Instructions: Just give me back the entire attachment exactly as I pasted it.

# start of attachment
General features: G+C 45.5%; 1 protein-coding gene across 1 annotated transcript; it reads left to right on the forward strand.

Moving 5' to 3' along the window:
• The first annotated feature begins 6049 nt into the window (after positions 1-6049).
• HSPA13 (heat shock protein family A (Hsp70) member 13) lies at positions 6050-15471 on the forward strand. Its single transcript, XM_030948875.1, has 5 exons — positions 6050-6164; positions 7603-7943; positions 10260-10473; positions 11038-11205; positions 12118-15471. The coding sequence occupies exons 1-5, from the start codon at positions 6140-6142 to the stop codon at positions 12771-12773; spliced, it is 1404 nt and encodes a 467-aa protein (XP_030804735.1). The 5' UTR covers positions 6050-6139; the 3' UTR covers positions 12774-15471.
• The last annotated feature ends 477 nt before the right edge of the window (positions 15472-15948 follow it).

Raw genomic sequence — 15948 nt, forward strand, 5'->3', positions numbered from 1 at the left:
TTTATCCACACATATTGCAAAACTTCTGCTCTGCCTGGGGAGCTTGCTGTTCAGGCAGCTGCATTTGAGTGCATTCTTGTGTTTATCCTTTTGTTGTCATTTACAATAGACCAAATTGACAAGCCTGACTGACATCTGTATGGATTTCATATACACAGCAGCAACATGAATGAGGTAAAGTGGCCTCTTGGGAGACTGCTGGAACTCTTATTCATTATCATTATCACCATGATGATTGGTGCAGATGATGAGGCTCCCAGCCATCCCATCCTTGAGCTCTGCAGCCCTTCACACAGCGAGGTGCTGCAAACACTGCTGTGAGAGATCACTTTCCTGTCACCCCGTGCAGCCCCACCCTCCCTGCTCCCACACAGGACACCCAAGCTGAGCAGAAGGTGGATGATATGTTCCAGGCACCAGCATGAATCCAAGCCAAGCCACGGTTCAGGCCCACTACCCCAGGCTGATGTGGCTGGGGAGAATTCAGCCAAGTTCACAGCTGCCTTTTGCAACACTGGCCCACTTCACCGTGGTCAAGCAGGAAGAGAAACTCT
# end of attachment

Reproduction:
General features: G+C 45.5%; 1 protein-coding gene across 1 annotated transcript; it reads left to right on the forward strand.

Moving 5' to 3' along the window:
• The first annotated feature begins 6049 nt into the window (after positions 1-6049).
• HSPA13 (heat shock protein family A (Hsp70) member 13) lies at positions 6050-15471 on the forward strand. Its single transcript, XM_030948875.1, has 5 exons — positions 6050-6164; positions 7603-7943; positions 10260-10473; positions 11038-11205; positions 12118-15471. The coding sequence occupies exons 1-5, from the start codon at positions 6140-6142 to the stop codon at positions 12771-12773; spliced, it is 1404 nt and encodes a 467-aa protein (XP_030804735.1). The 5' UTR covers positions 6050-6139; the 3' UTR covers positions 12774-15471.
• The last annotated feature ends 477 nt before the right edge of the window (positions 15472-15948 follow it).

Raw genomic sequence — 15948 nt, forward strand, 5'->3', positions numbered from 1 at the left:
TTTATCCACACATATTGCAAAACTTCTGCTCTGCCTGGGGAGCTTGCTGTTCAGGCAGCTGCATTTGAGTGCATTCTTGTGTTTATCCTTTTGTTGTCATTTACAATAGACCAAATTGACAAGCCTGACTGACATCTGTATGGATTTCATATACACAGCAGCAACATGAATGAGGTAAAGTGGCCTCTTGGGAGACTGCTGGAACTCTTATTCATTATCATTATCACCATGATGATTGGTGCAGATGATGAGGCTCCCAGCCATCCCATCCTTGAGCTCTGCAGCCCTTCACACAGCGAGGTGCTGCAAACACTGCTGTGAGAGATCACTTTCCTGTCACCCCGTGCAGCCCCACCCTCCCTGCTCCCACACAGGACACCCAAGCTGAGCAGAAGGTGGATGATATGTTCCAGGCACCAGCATGAATCCAAGCCAAGCCACGGTTCAGGCCCACTACCCCAGGCTGATGTGGCTGGGGAGAATTCAGCCAAGTTCACAGCTGCCTTTTGCAACACTGGCCCACTTCACCGTGGTCAAGCAGGAAGAGAAACTCT